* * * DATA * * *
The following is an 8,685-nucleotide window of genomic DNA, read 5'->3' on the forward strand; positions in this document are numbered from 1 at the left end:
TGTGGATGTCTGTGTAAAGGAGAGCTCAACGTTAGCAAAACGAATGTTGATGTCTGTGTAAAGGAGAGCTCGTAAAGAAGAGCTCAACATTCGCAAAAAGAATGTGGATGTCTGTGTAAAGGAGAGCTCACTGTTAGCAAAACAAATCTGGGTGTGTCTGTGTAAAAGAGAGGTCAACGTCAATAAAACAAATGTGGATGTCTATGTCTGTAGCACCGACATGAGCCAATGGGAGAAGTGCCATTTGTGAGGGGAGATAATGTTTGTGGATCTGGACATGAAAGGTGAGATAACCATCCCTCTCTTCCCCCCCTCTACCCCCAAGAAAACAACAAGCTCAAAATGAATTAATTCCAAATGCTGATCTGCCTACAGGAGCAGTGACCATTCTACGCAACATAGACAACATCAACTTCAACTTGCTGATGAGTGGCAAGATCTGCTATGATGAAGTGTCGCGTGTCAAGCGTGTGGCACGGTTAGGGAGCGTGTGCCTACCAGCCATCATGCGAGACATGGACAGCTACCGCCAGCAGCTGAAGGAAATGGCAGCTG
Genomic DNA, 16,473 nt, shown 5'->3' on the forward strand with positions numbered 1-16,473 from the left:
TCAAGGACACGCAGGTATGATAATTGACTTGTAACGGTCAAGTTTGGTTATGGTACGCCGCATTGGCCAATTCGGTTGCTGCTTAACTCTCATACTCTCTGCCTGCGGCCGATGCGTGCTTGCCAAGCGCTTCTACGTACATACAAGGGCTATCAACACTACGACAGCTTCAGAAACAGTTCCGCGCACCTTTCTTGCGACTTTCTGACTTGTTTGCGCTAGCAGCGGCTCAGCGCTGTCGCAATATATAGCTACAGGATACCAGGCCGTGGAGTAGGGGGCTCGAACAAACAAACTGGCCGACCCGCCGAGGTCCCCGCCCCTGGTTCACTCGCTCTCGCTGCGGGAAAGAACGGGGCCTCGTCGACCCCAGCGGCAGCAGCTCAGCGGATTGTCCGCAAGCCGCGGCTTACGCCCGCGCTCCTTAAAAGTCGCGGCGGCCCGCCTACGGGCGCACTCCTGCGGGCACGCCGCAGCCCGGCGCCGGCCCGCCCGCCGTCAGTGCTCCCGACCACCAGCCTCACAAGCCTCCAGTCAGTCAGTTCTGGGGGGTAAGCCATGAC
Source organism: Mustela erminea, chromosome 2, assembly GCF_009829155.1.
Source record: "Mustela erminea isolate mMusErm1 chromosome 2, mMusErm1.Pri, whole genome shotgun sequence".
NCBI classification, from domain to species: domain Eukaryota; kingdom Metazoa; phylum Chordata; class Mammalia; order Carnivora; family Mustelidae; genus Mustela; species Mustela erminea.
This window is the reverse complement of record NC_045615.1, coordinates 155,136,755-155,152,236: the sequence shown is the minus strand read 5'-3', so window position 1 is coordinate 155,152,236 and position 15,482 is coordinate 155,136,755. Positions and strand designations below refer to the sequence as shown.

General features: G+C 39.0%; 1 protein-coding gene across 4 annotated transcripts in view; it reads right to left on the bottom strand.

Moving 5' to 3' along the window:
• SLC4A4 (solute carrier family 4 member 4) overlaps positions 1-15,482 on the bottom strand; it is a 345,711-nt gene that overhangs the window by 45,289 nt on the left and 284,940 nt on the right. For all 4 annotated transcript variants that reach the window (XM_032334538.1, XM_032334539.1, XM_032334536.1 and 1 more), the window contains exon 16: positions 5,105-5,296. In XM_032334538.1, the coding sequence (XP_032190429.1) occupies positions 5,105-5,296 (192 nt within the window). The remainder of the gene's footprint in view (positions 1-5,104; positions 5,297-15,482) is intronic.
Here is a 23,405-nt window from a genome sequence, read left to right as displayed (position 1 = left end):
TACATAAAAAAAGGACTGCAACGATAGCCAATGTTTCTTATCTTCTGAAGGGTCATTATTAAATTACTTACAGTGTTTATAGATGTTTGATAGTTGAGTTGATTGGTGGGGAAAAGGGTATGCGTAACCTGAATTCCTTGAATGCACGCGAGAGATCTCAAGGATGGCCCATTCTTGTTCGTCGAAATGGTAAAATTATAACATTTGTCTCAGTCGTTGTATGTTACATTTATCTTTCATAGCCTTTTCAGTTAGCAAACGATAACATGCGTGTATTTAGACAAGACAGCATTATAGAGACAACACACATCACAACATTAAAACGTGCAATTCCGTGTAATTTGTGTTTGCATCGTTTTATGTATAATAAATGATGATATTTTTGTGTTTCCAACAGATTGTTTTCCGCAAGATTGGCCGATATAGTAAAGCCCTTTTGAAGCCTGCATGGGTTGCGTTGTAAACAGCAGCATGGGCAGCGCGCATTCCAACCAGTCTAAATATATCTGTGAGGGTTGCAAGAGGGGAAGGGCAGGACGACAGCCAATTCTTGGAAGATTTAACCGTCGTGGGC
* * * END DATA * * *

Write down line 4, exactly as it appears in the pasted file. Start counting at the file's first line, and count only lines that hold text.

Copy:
TCAAGGACACGCAGGTATGATAATTGACTTGTAACGGTCAAGTTTGGTTATGGTACGCCGCATTGGCCAATTCGGTTGCTGCTTAACTCTCATACTCTCTGCCTGCGGCCGATGCGTGCTTGCCAAGCGCTTCTACGTACATACAAGGGCTATCAACACTACGACAGCTTCAGAAACAGTTCCGCGCACCTTTCTTGCGACTTTCTGACTTGTTTGCGCTAGCAGCGGCTCAGCGCTGTCGCAATATATAGCTACAGGATACCAGGCCGTGGAGTAGGGGGCTCGAACAAACAAACTGGCCGACCCGCCGAGGTCCCCGCCCCTGGTTCACTCGCTCTCGCTGCGGGAAAGAACGGGGCCTCGTCGACCCCAGCGGCAGCAGCTCAGCGGATTGTCCGCAAGCCGCGGCTTACGCCCGCGCTCCTTAAAAGTCGCGGCGGCCCGCCTACGGGCGCACTCCTGCGGGCACGCCGCAGCCCGGCGCCGGCCCGCCCGCCGTCAGTGCTCCCGACCACCAGCCTCACAAGCCTCCAGTCAGTCAGTTCTGGGGGGTAAGCCATGAC